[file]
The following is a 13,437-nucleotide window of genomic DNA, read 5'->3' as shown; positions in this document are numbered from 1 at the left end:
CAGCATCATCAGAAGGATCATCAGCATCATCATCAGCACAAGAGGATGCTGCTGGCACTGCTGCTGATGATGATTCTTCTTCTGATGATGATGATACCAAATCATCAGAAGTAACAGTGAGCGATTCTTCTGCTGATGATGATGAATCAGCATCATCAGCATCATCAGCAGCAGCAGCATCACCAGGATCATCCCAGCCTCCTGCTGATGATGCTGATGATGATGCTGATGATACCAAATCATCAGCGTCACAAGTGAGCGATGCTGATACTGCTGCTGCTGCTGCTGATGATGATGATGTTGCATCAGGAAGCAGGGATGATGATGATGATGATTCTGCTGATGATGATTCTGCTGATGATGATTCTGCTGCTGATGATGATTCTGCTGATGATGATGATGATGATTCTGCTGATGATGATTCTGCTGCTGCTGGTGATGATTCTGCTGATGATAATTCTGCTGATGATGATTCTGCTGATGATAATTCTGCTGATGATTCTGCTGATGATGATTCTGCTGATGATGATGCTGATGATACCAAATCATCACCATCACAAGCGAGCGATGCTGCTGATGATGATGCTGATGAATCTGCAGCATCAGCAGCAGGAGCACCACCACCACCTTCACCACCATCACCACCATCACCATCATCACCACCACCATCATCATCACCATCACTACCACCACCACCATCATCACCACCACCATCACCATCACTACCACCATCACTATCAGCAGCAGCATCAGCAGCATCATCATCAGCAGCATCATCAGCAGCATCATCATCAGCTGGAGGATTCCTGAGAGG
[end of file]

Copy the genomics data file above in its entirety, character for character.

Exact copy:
The following is a 13,437-nucleotide window of genomic DNA, read 5'->3' as shown; positions in this document are numbered from 1 at the left end:
CAGCATCATCAGAAGGATCATCAGCATCATCATCAGCACAAGAGGATGCTGCTGGCACTGCTGCTGATGATGATTCTTCTTCTGATGATGATGATACCAAATCATCAGAAGTAACAGTGAGCGATTCTTCTGCTGATGATGATGAATCAGCATCATCAGCATCATCAGCAGCAGCAGCATCACCAGGATCATCCCAGCCTCCTGCTGATGATGCTGATGATGATGCTGATGATACCAAATCATCAGCGTCACAAGTGAGCGATGCTGATACTGCTGCTGCTGCTGCTGATGATGATGATGTTGCATCAGGAAGCAGGGATGATGATGATGATGATTCTGCTGATGATGATTCTGCTGATGATGATTCTGCTGCTGATGATGATTCTGCTGATGATGATGATGATGATTCTGCTGATGATGATTCTGCTGCTGCTGGTGATGATTCTGCTGATGATAATTCTGCTGATGATGATTCTGCTGATGATAATTCTGCTGATGATTCTGCTGATGATGATTCTGCTGATGATGATGCTGATGATACCAAATCATCACCATCACAAGCGAGCGATGCTGCTGATGATGATGCTGATGAATCTGCAGCATCAGCAGCAGGAGCACCACCACCACCTTCACCACCATCACCACCATCACCATCATCACCACCACCATCATCATCACCATCACTACCACCACCACCATCATCACCACCACCATCACCATCACTACCACCATCACTATCAGCAGCAGCATCAGCAGCATCATCATCAGCAGCATCATCAGCAGCATCATCATCAGCTGGAGGATTCCTGAGAGG